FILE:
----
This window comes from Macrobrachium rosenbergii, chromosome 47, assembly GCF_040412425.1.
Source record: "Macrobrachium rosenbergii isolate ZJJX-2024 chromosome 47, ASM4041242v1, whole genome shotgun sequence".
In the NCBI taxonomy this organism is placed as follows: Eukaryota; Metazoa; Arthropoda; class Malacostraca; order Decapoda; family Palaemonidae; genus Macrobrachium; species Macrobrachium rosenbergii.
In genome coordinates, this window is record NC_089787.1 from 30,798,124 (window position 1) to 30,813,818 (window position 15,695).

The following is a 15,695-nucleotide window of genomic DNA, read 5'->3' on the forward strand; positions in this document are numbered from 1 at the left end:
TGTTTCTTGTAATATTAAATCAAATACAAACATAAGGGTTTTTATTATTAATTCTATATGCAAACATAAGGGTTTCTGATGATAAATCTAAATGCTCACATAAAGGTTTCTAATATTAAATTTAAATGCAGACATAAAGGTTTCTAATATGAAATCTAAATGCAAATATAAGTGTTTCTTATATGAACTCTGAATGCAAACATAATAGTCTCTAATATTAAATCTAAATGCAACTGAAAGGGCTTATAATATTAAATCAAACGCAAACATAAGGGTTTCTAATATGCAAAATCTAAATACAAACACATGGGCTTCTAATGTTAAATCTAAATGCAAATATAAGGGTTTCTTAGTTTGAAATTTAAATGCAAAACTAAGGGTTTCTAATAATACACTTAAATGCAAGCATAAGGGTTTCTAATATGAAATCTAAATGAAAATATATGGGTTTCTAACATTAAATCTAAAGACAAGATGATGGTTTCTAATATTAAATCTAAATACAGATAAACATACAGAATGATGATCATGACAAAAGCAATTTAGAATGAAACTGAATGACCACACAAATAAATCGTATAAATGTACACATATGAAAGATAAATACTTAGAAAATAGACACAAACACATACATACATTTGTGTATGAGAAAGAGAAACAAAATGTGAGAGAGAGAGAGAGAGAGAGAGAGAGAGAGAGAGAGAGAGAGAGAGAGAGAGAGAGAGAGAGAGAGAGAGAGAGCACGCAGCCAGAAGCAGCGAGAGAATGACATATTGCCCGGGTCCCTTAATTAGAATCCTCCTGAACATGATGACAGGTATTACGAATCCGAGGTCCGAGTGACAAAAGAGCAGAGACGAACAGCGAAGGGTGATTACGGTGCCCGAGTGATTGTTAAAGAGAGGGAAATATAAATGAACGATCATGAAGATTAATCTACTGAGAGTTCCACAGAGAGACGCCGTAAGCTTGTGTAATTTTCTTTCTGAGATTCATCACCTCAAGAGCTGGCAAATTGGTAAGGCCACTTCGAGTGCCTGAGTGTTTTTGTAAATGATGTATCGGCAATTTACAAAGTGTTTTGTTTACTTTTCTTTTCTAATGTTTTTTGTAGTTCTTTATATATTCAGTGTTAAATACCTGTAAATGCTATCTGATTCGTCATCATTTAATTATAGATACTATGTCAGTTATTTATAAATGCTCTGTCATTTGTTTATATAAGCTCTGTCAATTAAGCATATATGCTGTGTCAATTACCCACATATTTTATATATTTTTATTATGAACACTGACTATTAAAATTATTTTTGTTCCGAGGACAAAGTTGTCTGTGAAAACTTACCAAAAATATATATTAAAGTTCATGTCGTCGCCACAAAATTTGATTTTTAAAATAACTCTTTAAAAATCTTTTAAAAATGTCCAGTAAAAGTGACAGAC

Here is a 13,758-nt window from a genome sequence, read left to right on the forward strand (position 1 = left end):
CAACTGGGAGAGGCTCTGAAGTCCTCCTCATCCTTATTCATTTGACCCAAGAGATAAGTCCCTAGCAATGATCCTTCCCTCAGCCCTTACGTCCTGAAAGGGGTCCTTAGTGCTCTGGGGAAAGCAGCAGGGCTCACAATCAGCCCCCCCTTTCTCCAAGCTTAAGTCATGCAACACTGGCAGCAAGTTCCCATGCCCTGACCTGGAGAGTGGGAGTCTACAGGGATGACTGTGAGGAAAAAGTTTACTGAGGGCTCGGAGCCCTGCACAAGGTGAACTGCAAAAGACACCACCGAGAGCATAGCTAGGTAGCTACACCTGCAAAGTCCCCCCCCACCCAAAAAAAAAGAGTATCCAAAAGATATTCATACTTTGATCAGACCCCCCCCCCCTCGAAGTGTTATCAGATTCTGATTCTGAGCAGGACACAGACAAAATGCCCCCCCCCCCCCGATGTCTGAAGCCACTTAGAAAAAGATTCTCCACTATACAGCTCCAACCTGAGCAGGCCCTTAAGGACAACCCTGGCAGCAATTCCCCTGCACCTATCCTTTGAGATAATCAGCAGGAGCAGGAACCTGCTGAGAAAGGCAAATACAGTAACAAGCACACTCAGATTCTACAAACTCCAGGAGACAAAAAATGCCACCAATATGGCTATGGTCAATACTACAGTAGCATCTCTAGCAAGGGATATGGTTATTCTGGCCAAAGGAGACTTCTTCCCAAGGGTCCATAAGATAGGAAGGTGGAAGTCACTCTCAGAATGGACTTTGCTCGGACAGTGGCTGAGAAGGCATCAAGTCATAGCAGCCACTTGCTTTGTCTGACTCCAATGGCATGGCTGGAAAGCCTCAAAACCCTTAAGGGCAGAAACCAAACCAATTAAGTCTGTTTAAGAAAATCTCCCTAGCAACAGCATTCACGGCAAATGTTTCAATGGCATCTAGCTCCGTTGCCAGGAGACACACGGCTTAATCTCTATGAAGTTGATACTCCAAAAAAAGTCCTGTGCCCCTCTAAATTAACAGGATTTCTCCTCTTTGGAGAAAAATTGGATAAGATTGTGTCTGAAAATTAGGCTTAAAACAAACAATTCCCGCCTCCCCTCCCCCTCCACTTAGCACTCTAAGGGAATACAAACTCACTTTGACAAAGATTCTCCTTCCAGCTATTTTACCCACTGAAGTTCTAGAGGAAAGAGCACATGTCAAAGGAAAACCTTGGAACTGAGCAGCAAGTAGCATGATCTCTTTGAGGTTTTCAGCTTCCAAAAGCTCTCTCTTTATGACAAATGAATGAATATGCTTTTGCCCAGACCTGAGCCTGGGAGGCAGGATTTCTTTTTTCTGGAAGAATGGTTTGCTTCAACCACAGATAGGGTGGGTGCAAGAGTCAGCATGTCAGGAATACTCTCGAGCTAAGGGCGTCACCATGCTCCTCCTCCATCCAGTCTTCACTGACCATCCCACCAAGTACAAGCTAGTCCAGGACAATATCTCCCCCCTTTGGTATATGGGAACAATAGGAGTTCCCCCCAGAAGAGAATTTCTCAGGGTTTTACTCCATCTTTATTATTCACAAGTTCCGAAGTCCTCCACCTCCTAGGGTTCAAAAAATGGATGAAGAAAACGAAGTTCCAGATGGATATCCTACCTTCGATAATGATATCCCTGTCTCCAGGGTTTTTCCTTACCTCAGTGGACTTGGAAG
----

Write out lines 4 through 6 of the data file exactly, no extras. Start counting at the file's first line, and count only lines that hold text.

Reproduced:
In genome coordinates, this window is record NC_089787.1 from 30,798,124 (window position 1) to 30,813,818 (window position 15,695).

The following is a 15,695-nucleotide window of genomic DNA, read 5'->3' on the forward strand; positions in this document are numbered from 1 at the left end:
TGTTTCTTGTAATATTAAATCAAATACAAACATAAGGGTTTTTATTATTAATTCTATATGCAAACATAAGGGTTTCTGATGATAAATCTAAATGCTCACATAAAGGTTTCTAATATTAAATTTAAATGCAGACATAAAGGTTTCTAATATGAAATCTAAATGCAAATATAAGTGTTTCTTATATGAACTCTGAATGCAAACATAATAGTCTCTAATATTAAATCTAAATGCAACTGAAAGGGCTTATAATATTAAATCAAACGCAAACATAAGGGTTTCTAATATGCAAAATCTAAATACAAACACATGGGCTTCTAATGTTAAATCTAAATGCAAATATAAGGGTTTCTTAGTTTGAAATTTAAATGCAAAACTAAGGGTTTCTAATAATACACTTAAATGCAAGCATAAGGGTTTCTAATATGAAATCTAAATGAAAATATATGGGTTTCTAACATTAAATCTAAAGACAAGATGATGGTTTCTAATATTAAATCTAAATACAGATAAACATACAGAATGATGATCATGACAAAAGCAATTTAGAATGAAACTGAATGACCACACAAATAAATCGTATAAATGTACACATATGAAAGATAAATACTTAGAAAATAGACACAAACACATACATACATTTGTGTATGAGAAAGAGAAACAAAATGTGAGAGAGAGAGAGAGAGAGAGAGAGAGAGAGAGAGAGAGAGAGAGAGAGAGAGAGAGAGAGAGAGAGAGAGAGAGCACGCAGCCAGAAGCAGCGAGAGAATGACATATTGCCCGGGTCCCTTAATTAGAATCCTCCTGAACATGATGACAGGTATTACGAATCCGAGGTCCGAGTGACAAAAGAGCAGAGACGAACAGCGAAGGGTGATTACGGTGCCCGAGTGATTGTTAAAGAGAGGGAAATATAAATGAACGATCATGAAGATTAATCTACTGAGAGTTCCACAGAGAGACGCCGTAAGCTTGTGTAATTTTCTTTCTGAGATTCATCACCTCAAGAGCTGGCAAATTGGTAAGGCCACTTCGAGTGCCTGAGTGTTTTTGTAAATGATGTATCGGCAATTTACAAAGTGTTTTGTTTACTTTTCTTTTCTAATGTTTTTTGTAGTTCTTTATATATTCAGTGTTAAATACCTGTAAATGCTATCTGATTCGTCATCATTTAATTATAGATACTATGTCAGTTATTTATAAATGCTCTGTCATTTGTTTATATAAGCTCTGTCAATTAAGCATATATGCTGTGTCAATTACCCACATATTTTATATATTTTTATTATGAACACTGACTATTAAAATTATTTTTGTTCCGAGGACAAAGTTGTCTGTGAAAACTTACCAAAAATATATATTAAAGTTCATGTCGTCGCCACAAAATTTGATTTTTAAAATAACTCTTTAAAAATCTTTTAAAAATGTCCAGTAAAAGTGACAGAC